NFL team visits children’s hospital, Boys & Girls Club


Mickey Howard, 6, a patient at Akron Children’s Hospital Mahoning Valley, waits to have his football autographed by Jim Harbaugh, head coach of the 49ers. Harbaugh and several players visited the hospital Monday.


San Francisco 49ers players, from left, Delanie Walker, Vernon Davis and Justin Peelle visit patient Teasia Tarver, 15, of Youngstown at the Akron Children’s Hospital Mahoning Valley in Boardman.


The 49ers’ Bruce Miller holds 3-week-old Michael McCall, who was born 32 weeks premature.

By Christine Keeling


One NFL team went from rockin’ out after a win Sunday to rocking infants in a local special-care nursery.

More than 40 people waited with anticipation Monday at Akron Children’s Hospital Mahoning Valley for the arrival of the San Francisco 49ers.

To bring its Respect Campaign to the Valley, the defense went to the Boys & Girls Club in Youngstown and the offense visited the Boardman hospital.

Being a Minnesota Vikings fan didn’t stop one boy from being excited to meet the California team, fresh off of its 13-8 victory over the Cincinnati Bengals.

“When he found out about this, his face lit up,” said Stacey Whitehouse of Liberty. “It’s the only thing he’s talked about since last week.”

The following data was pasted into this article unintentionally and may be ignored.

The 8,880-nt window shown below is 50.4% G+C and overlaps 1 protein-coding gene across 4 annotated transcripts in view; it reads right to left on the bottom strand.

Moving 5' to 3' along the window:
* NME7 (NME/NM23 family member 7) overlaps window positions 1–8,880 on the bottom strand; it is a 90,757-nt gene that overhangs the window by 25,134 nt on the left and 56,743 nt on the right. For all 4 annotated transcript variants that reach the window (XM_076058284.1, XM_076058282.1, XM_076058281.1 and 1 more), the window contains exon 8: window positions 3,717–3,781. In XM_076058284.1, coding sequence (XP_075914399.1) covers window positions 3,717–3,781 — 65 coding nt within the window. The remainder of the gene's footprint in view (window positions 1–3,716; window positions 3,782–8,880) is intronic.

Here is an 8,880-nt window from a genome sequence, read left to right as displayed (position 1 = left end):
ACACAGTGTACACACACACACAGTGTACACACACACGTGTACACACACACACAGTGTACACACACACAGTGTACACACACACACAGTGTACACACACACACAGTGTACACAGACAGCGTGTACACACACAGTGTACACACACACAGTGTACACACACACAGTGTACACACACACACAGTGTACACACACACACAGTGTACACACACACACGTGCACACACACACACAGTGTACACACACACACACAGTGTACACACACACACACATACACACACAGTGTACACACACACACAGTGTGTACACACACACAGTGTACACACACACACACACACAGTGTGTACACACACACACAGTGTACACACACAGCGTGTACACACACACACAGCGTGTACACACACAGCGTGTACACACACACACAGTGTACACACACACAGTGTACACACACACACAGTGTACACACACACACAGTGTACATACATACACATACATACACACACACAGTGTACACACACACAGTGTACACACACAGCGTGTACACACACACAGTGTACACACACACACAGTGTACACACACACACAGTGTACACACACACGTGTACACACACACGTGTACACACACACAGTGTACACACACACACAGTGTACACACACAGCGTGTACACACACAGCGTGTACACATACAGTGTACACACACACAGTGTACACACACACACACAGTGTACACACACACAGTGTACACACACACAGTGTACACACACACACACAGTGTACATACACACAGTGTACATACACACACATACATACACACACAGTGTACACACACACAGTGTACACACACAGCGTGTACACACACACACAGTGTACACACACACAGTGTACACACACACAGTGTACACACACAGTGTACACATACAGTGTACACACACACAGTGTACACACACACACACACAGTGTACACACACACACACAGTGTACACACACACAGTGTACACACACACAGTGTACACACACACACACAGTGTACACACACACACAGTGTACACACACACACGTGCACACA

Her son, Nicholas, 8, suffers from sickle cell anemia and hasn’t been able to play football for three years.

He and his sister, Skyler, proudly showed off their autographed posters and hats after they were done running from player to player.

During the visit, members of the team were separated into small groups to visit the nursery, pediatric inpatient floor and radiology department.

Five-pound Michael McCall slept in the giant arms of fullback Bruce Miller in the nursery.

“It’s great for everybody to spend time with kids, parents and the community even if we’re not from here,” said Miller, as he rocked the 3-week-old baby and spoke to his mother, Jessica.

Practicing parenting not football was on the mind of running back Ian Johnson as he cradled 10-day-old Alice Moore. His wife is 22 weeks pregnant with his daughter.

“This reminds you of what’s out in the world,” he said. “It makes what we do more than just a game.”

Derrick Lind, 16, of Struthers threw his arms in the air and giggled with delight after the players left his hospital room. Meanwhile, Teasia Tarver, 15, of Youngstown said she was pleasantly surprised over how “hot” the players were.

Some players helped children make crafts, color and decorate cookies, while others created sundaes with ice cream donated by Handel’s.

“We are drawing the long end of the straw on this one,” said Coach Jim Harbaugh. “We get to meet great people, and it’s fun to be around kids.”

Wide receiver Ted Ginn Jr. said he was surprised how many big 49ers fans there are in Youngstown. The Cleveland native and former Ohio State star said he plans to get a home-cooked meal while he is in the area.

Denise DeBartolo York, who owns the 49ers along with her husband, John, said the team prides itself on excellence both on the field and off.

Though owned locally, the team is headquartered in California.

In between two East Coast road games, the 49ers made the rare decision to stay in the area. The team will practice at Youngstown State University to prepare for its Sunday game against the Philadelphia Eagles.

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